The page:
I like your letters by the way.....They are unique enough to be distinguished from other alphabetic characters, and they don't capture awkward counterforms (see my complaint about my characters).

But, have you gone perhaps too deep in designing new letters as opposed to just new characters to represent specific sounds?

The more I read the careful wording of the question and the comments by Jongseong, the more I think the problem is simply to design characters that have a direct and unique correlation to these three sounds as stated (and clarifying which sounds exactly you're designing for: voiced versus unvoiced, etc.). They would probably only ever be used in analytical settings and not in daily writing as letters. Letters are more general than that; most letters can represent multiple sounds in different contexts and when combined in multiple digraphs and trigraphs.

For example, we still haven't solved Jongseong's complaint that your new 'chey' would need two characters to represent the 'ch' sounds in "choir" and "children" and 'thay' would need two characters to represent the 'th' sounds in "they" and "thistle".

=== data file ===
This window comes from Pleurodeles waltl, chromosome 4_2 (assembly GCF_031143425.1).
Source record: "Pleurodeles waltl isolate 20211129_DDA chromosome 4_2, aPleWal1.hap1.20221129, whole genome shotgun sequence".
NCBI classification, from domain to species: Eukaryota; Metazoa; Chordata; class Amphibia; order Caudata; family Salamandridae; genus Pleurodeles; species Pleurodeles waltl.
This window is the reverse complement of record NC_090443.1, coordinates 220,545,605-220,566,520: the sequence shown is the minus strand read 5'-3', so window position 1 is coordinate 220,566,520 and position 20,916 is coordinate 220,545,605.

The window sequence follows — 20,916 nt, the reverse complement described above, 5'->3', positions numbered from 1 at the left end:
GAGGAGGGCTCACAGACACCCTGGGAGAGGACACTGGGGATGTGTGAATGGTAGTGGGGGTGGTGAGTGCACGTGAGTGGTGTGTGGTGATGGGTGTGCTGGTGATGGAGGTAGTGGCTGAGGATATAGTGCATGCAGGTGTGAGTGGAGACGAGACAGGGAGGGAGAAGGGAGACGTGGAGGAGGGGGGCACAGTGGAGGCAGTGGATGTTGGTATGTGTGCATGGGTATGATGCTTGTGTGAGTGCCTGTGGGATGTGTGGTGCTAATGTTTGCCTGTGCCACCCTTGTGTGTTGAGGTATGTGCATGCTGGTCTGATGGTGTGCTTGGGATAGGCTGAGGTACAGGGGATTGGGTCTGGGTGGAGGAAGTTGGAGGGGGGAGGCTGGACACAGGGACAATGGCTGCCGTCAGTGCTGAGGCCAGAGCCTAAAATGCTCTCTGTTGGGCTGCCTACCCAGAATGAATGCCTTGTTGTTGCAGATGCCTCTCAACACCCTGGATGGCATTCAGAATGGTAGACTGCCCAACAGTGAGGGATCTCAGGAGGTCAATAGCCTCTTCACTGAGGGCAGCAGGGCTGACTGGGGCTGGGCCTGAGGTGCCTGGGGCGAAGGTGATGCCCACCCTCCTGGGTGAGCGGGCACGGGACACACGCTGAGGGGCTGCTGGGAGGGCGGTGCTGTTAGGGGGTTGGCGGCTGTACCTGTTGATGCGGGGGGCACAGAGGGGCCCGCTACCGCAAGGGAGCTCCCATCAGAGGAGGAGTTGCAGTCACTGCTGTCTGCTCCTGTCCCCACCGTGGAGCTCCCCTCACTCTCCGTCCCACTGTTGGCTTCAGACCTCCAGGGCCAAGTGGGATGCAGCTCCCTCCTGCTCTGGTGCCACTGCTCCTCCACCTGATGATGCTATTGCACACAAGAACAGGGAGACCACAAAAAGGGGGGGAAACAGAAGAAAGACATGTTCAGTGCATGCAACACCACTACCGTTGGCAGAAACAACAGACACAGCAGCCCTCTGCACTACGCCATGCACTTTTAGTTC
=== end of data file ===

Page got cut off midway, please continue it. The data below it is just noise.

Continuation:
My thoughts on your letterforms:

1. Thay: Would there be potential confusion between the lowercase and an oldstyle 7 with a descender? Why not include the backward loop on the lowercase thay descender as shown in the uppercase and make it a formal cousin to q? (it's there in the medieval english too...)

2. Chey: The turn in the uppercase descender not appearing in the lowercase descender seems odd. It's apparent in both cases of medieval english. In fact, I wonder if the uppercase chey needs a descender at all (other than to distinguish from a J with top bar)?....perhaps just cut it flat at the baseline and leave the lowercase descender flat too, further distinguishing it from the backward curled descender of lowercase thay?